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Abstract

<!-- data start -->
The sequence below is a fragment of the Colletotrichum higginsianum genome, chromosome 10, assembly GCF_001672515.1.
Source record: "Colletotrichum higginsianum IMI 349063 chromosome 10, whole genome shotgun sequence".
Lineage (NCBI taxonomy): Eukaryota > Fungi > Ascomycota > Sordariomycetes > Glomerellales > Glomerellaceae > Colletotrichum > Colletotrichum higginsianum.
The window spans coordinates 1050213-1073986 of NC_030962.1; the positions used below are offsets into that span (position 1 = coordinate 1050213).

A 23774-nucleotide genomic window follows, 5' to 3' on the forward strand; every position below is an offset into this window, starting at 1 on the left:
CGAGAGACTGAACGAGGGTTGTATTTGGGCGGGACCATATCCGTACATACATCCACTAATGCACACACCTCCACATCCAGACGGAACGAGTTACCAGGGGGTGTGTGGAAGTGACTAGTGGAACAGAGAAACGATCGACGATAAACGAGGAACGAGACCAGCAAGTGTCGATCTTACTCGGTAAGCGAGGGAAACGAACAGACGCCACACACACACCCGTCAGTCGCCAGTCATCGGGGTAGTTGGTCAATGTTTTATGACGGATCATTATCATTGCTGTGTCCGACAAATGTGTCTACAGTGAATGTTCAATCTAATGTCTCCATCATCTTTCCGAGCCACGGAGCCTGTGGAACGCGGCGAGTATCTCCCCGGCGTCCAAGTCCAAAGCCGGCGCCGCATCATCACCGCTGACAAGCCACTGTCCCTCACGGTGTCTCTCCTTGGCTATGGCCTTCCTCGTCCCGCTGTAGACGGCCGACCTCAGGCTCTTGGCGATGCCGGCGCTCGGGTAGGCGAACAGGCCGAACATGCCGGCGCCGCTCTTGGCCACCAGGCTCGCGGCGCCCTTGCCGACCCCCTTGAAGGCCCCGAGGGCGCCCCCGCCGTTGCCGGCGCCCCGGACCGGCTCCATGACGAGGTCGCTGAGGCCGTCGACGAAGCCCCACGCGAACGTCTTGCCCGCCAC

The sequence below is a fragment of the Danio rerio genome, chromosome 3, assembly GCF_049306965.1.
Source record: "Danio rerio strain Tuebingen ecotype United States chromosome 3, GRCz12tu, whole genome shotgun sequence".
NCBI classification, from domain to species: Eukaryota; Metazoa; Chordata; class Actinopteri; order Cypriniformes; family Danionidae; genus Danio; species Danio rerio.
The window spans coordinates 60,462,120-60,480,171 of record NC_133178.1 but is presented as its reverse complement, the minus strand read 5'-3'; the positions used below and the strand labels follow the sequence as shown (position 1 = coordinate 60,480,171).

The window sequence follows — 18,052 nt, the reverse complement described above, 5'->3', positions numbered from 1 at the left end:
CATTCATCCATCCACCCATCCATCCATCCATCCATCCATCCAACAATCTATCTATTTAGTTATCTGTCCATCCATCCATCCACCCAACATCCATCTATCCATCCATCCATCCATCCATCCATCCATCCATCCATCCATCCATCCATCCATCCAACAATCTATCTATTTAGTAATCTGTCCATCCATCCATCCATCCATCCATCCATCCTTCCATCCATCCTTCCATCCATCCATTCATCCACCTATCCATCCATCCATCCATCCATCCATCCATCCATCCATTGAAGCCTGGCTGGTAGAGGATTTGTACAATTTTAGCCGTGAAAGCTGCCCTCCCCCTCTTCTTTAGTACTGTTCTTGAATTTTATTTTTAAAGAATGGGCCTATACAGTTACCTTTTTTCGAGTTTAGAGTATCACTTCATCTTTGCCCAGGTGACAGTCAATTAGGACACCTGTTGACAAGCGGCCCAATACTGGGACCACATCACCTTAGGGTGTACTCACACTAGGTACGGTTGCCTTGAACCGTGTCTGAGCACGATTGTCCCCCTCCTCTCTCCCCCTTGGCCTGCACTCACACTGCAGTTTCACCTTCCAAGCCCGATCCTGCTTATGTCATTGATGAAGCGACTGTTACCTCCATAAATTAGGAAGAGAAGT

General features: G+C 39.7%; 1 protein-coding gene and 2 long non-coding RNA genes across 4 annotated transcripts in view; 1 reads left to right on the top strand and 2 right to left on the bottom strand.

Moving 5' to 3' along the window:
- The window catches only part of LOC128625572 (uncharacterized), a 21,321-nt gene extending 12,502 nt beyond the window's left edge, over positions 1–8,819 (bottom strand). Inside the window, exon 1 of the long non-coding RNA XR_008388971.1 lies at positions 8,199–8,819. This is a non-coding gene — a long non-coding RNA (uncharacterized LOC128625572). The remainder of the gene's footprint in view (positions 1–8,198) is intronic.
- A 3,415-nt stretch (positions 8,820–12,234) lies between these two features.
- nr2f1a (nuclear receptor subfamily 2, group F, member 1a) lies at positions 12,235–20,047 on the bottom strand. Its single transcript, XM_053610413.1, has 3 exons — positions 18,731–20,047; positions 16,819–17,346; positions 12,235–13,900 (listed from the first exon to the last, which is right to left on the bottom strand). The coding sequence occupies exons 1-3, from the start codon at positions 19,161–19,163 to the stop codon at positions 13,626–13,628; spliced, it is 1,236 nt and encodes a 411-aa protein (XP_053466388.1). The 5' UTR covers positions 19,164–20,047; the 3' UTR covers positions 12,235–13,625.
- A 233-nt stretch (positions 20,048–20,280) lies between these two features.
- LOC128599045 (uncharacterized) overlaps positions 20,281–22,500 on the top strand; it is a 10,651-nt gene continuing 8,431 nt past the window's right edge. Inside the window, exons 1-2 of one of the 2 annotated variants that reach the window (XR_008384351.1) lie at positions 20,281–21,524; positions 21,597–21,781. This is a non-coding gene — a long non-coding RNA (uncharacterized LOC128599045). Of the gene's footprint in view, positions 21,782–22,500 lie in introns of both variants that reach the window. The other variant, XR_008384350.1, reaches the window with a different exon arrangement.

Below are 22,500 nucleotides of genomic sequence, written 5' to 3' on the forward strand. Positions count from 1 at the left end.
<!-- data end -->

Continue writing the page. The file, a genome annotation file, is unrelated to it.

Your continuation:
Biosecurity incursion response decisions require timely, high quality information involving science and economics. The value of the impact on indigenous biodiversity is a key aspect of the economics typically involving cost-benefit analysis. The hypothetical incursion of Biosecurity New Zealand’s top priority weed hydrilla (Hydrilla verticillata) in a typical New Zealand lake (Lake Rotoroa otherwise known as Hamilton Lake) elicits dollar values of impacts on indigenous biodiversity in a freshwater environment. Using the stated preference tool, Choice Modelling, the experimental design was maximised for efficiency of Willingness to Pay (WTP) estimation. The survey method of community meetings of four population samples at varying distances to the incursion site is a cross between a mail survey and an individual interview survey. Results show an efficient design with minimal sample size and biodiversity attributes that have values statistically different from zero but not statistically different between locations.

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